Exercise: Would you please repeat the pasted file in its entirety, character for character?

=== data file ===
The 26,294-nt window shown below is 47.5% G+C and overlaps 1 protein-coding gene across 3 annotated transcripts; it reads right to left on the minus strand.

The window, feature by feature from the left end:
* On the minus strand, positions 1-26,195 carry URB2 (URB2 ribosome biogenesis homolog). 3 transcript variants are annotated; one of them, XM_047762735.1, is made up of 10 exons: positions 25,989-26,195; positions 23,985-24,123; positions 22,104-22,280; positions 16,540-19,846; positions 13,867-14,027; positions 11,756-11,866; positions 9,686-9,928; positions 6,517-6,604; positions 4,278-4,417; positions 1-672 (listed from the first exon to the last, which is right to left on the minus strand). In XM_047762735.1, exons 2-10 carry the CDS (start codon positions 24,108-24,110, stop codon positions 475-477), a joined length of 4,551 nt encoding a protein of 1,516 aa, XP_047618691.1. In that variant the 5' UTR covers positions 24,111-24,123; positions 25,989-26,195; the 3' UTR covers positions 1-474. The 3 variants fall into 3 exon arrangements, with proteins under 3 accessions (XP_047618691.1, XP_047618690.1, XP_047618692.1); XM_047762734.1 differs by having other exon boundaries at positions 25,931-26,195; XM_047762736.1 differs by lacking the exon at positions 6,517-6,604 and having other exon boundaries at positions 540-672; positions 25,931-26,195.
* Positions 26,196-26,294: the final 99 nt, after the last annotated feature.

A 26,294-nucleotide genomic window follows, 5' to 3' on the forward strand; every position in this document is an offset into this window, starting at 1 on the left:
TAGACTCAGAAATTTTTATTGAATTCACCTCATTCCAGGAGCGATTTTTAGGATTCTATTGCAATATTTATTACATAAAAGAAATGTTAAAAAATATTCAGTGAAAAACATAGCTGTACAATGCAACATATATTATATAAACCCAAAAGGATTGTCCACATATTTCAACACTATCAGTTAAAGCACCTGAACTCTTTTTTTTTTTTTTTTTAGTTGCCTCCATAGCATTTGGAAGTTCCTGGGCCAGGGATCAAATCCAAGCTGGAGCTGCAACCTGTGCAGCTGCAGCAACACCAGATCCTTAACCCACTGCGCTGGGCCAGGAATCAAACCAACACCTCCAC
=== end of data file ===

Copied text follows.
The 26,294-nt window shown below is 47.5% G+C and overlaps 1 protein-coding gene across 3 annotated transcripts; it reads right to left on the minus strand.

The window, feature by feature from the left end:
* On the minus strand, positions 1-26,195 carry URB2 (URB2 ribosome biogenesis homolog). 3 transcript variants are annotated; one of them, XM_047762735.1, is made up of 10 exons: positions 25,989-26,195; positions 23,985-24,123; positions 22,104-22,280; positions 16,540-19,846; positions 13,867-14,027; positions 11,756-11,866; positions 9,686-9,928; positions 6,517-6,604; positions 4,278-4,417; positions 1-672 (listed from the first exon to the last, which is right to left on the minus strand). In XM_047762735.1, exons 2-10 carry the CDS (start codon positions 24,108-24,110, stop codon positions 475-477), a joined length of 4,551 nt encoding a protein of 1,516 aa, XP_047618691.1. In that variant the 5' UTR covers positions 24,111-24,123; positions 25,989-26,195; the 3' UTR covers positions 1-474. The 3 variants fall into 3 exon arrangements, with proteins under 3 accessions (XP_047618691.1, XP_047618690.1, XP_047618692.1); XM_047762734.1 differs by having other exon boundaries at positions 25,931-26,195; XM_047762736.1 differs by lacking the exon at positions 6,517-6,604 and having other exon boundaries at positions 540-672; positions 25,931-26,195.
* Positions 26,196-26,294: the final 99 nt, after the last annotated feature.

A 26,294-nucleotide genomic window follows, 5' to 3' on the forward strand; every position in this document is an offset into this window, starting at 1 on the left:
TAGACTCAGAAATTTTTATTGAATTCACCTCATTCCAGGAGCGATTTTTAGGATTCTATTGCAATATTTATTACATAAAAGAAATGTTAAAAAATATTCAGTGAAAAACATAGCTGTACAATGCAACATATATTATATAAACCCAAAAGGATTGTCCACATATTTCAACACTATCAGTTAAAGCACCTGAACTCTTTTTTTTTTTTTTTTTAGTTGCCTCCATAGCATTTGGAAGTTCCTGGGCCAGGGATCAAATCCAAGCTGGAGCTGCAACCTGTGCAGCTGCAGCAACACCAGATCCTTAACCCACTGCGCTGGGCCAGGAATCAAACCAACACCTCCAC